A Podcast About How To Use Twitter Tools To Manage Your Marketing.


In this podcast Keith Keller & Tracey Gayner unlock the secrets of some of the most popular tools for managing your Twitter marketing.



(Full Transcript Below) 


Keith Keller: Hey guys, it’s Keith Keller in Melbourne, Australia.

This is part five of “Twitter Tips 4 Tourism”.

A podcast designed to help you promote your tourism brand.

We’re having so much fun with this and we are noticing that a lot of people outside of the tourism arena are benefiting as well.

So, we’re going to broaden this out over time.

This is part five, and we’re going to start bringing in some non tourism examples because we’ve had people who have listened to our show that are not in the tourism space, that have benefited as well.

So, we’re going to talk today about twitter tools.

Specifically the desktop experience, a PC and a Mac, for those who sit at an office desk and do the tweeting and the social media management.

Next week we’re going to talk about apps, which is a totally different experience than your iPhone or your Android or tablet.

That’s a totally different experience and a totally different range of tools.

I’m going to introduce again, my wonderful co-host Tracey Gayner or Gadget Girl, Ask Gadget Girl. She’s had 500 new followers in the last ten days since our last podcast.

She’s now got over 3500 followers, and she’s running robust experiments all the time on new accounts.

So, we’re going to talk about a couple of new accounts we’ve set up, how she’s getting so many new followers so fast, and how all of this is working. It’s working in the new world.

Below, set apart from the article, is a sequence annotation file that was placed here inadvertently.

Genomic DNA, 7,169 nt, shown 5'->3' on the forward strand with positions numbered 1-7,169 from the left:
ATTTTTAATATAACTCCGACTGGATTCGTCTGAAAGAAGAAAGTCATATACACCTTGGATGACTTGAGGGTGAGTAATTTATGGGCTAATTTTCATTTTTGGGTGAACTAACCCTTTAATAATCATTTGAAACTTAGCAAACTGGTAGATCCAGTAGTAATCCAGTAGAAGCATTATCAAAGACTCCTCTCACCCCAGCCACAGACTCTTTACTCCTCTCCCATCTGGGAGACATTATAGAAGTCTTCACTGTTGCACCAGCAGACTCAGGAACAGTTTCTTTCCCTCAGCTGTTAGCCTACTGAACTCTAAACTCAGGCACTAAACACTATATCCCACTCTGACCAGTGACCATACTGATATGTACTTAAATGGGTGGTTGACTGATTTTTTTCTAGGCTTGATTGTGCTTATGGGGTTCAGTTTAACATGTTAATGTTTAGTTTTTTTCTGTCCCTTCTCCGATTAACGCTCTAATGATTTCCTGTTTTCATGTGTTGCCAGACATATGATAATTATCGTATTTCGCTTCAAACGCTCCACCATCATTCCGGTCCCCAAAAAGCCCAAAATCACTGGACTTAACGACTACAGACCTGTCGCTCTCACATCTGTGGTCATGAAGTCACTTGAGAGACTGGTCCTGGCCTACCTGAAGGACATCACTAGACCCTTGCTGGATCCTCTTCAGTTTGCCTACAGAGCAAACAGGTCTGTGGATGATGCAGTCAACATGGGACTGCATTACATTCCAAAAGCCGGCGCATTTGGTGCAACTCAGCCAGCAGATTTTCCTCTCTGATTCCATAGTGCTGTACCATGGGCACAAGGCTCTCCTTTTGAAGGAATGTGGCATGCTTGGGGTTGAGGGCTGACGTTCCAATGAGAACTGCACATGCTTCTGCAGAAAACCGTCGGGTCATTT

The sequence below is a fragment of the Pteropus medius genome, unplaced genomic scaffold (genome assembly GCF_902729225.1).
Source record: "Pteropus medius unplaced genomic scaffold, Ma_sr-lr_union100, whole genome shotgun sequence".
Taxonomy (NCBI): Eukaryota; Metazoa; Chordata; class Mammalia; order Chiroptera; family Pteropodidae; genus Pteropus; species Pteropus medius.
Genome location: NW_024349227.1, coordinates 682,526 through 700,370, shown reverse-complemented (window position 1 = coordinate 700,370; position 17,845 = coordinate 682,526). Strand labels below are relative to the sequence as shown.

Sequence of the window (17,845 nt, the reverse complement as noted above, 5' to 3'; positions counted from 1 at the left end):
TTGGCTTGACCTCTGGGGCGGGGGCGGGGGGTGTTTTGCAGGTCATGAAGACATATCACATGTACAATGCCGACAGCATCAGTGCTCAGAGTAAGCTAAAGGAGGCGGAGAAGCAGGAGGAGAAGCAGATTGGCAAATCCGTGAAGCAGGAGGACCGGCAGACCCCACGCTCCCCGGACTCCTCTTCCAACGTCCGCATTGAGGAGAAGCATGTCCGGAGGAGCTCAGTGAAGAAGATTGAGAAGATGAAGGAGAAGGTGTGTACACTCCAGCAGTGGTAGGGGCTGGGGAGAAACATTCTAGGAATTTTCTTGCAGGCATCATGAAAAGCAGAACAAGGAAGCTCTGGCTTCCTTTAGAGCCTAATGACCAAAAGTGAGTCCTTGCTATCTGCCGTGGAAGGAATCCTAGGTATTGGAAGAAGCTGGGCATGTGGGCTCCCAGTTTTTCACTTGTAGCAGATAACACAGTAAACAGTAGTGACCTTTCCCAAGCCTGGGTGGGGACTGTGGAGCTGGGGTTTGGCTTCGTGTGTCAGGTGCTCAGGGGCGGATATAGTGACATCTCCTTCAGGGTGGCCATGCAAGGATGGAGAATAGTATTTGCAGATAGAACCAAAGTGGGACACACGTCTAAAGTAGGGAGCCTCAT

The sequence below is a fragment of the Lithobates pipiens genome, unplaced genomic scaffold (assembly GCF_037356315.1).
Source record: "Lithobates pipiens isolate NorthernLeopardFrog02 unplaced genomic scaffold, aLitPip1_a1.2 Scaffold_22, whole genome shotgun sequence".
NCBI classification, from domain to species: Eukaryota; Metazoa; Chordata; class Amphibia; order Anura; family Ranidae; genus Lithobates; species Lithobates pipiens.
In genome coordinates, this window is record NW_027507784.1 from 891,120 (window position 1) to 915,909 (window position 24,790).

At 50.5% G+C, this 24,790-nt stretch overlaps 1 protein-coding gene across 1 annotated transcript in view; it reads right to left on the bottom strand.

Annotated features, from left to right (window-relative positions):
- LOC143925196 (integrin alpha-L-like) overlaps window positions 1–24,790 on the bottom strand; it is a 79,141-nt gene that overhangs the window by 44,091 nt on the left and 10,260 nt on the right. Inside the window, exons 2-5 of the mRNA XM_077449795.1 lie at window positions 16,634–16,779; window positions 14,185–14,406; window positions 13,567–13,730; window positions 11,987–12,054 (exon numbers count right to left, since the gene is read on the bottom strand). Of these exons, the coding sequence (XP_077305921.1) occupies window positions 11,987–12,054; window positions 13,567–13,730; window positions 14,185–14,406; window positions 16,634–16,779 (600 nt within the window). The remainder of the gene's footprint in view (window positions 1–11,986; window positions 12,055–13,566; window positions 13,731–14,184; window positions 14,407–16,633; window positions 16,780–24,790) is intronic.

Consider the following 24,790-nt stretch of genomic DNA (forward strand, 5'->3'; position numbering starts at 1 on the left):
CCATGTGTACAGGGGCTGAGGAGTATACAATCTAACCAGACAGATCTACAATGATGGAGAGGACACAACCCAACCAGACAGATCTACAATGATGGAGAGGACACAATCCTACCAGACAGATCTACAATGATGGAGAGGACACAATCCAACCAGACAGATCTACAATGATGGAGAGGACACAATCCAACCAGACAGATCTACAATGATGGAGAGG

So, welcome again Tracey. Tell me all that’s happened since we chatted last.


Tracey Gayner: Hi Keith. The time has flown by hasn’t it really? I mean, you’re right, in 10 days, 500 followers. It’s just been phenomenal really.

I thought, “yeah, let’s go for an experiment this time and chat to Keith next time”, and here we are, and I get to say to you that I’ve started up a couple more accounts.

Out of those couple of accounts, both of them are sitting over 130-150 followers in just 10 days.


Keith: Within a week or so?


Tracey: Yes. And real people, not spam.


Keith: Yeah, because one of the things that I love about the podcasts here is we’re doing everything that comes after this, ‘cause we’ve already been chatting about the fact that this might turn into a Facebook live show, which is a very funky thing that’s happening at the moment.

We’re going to start doing a weekly show about this Facebook living and maybe even Periscope if they agree to do this split screen. But, we’re now starting to find that as we do these robust experiments, we’re getting real data that we can share with people that can play the games we’re playing.

When we say ‘games’, we’re actually chatting with real people. Where we’re meeting real potential clients, we’re having real conversations, we’re having a massive amount of guest bloggers turn up on your site.

A lot of more traffic to our site, we’re getting optings to our newsletter. People are reading our ebooks, they’re downloading our podcasts.

Real events are happening as a result of these games we’re playing, because we’re trying to make it fun.

That’s the biggest thing about social media, it’s a bit of a headache for most people. So, we’re making it fun. So, tell me, what have you been doing this week, and what are your favourite twitter tools?


Tracey: One of the things that I have been really trying to work at is one of the new accounts. The new accounts is @ScriptNZ, which is a business.

So, we take your podcasts, say this podcast for example, and we can turn it into a transcript, and turn it into a blog post.

Now, when we started it, it was kind of like, “ok, so who are we targeting? Who do we want to talk to? Is it going to be different to ‘Ask Gadget Girl’? Is it going to be the same followers?

What is it that’s going to be different?”. I have noticed in these past 10 days, just how much variation there are in the followers.

What resonates with some person, with me, for example, might not resonate with somebody else. So, that’s been really, really interesting.

The ones that I use the most on the desktop, for example, I have a Windows laptop and I also have a mini Mac or a Mac, which is a desktop.

I use Tweetdeck a lot. I really use tweet deck.


Keith: OK. Tweetdeck. 


Tracey: Yes, I use Tweetdeck a lot, and that’s free. 

(1) Tweet Deck 



(2) Hootsuite